Lets take an example of a custom logging system by avoiding the complexities of hooking in Windows Event Log. Sometimes we came across a situation where we need to log an event just for temporary information but it is not required to be recorded permanently. After a specific period we review the log file and keep a clean separate copy. We want to remove all the FOR INFORMATION blocks and keep the required text. For huge files, it is very tiresome and total wastage of time.
Notepad++ is a very simple yet extremely powerful text editor. Actually it is much more than a text editor, it has existed for long and still being updated on regular basis. Above all its an open-source freeware. The product review of Notepad++ is not the topic of the post, I shall try to explain it in a single line:
The comparison of Notepad++ to (windows) Notepad is similar to the comparison of Internet Explorer 6 to Firefox
Yes, its expandable like Firefox. You can get a lot of plugins to ease your task. A plugin manager is included in Notepad++ and you can get up-to-date information about the plugins from there.
So, back to our main point, removing duplicate data. Notepad++ allows an extending Find and Replace dialog:
The default behavior of the Find & Replace dialog is similar to the native windows experience. To go beyond that, there are other option. At the bottom of dialog is the option named Regular expression. Regular expression means a combination of characters that form a pattern. You can read more on this Wikipedia page.
In our case, we are going to use regular expressions to find the required data that meets our search pattern. Lets have a look on the most simple case.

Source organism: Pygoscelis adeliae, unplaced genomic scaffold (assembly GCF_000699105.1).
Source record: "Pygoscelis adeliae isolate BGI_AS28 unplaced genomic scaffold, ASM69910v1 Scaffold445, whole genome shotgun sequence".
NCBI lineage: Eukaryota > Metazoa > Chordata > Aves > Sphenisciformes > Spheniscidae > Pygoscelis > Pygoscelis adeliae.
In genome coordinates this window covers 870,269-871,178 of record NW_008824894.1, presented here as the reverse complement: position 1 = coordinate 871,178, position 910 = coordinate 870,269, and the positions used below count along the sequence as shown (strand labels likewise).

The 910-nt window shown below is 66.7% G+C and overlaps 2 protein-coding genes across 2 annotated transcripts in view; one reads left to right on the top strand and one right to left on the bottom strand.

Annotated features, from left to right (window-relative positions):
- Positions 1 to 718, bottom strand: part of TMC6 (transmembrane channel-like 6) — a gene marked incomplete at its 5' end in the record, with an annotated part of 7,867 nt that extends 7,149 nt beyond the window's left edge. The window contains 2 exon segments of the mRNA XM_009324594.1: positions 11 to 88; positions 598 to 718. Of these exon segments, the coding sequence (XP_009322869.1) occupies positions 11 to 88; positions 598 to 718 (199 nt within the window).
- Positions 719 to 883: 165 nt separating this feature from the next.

The log file contains the repeated message Failure sending mail. which could be due to the broken link to the SMTP Server or the error with SMTS itself or any other reason. Now, this message is required for information only and we do not want to preserve it. Consider a log file of thousands of record which is revised quarterly ( or any other period ) having a huge number of records.
Now, our requirement are
- Delete the message Failure sending mail.
- Delete the time stamp associated with it AND
- Clear the blank row created after removing the text
To achieve this goal, we will open the Replace dialog ( Ctrl + H shortcut also works here ), select the Regular Expression mode, keep the replace area blank ( we want to remove the rows) and mention this expression in the find area:
(.*)(Failure sending mail.)rn
Parentheses ( ) are not compulsory, they have been used for readability. The expression has three parts
- (Failure sending mail.)
The first part specifies all the text, second part species the redundant message text and the last part specify the carriage return and line feed. rn are special characters that mark the end of the line. Their detail is beyond the scope of the article. You can check them individually on their referenced wiki pages. When these three parts are combined the search criteria becomes
Search for all the text before the redundant message and it should be at the end of line.
Lets have a look on a little complex case:
In our first regular expression we specified the condition that the redundant message should be at the end of line. Now, row 18, 21 and 25, although containing the same text, does not meet the search criteria. For this kind of situation we update our regular expression:
(.*)(Failure sending mail.)(.*)rn
Here, we have revise the search criteria and added another blind search expression after the redundant message. Now, our search criteria will cover both type of the redundant messages.
It is just a very tiny touch to the power of regular expression. Using the syntax of regular expressions, we can make as many combinations as we need. An extensive and simple getting started guide for regular expression is available here.
Please remember, the expressions used in the examples are one of the possible methods to achieve the desired goal. Other combinations can be built to achieve the same goal.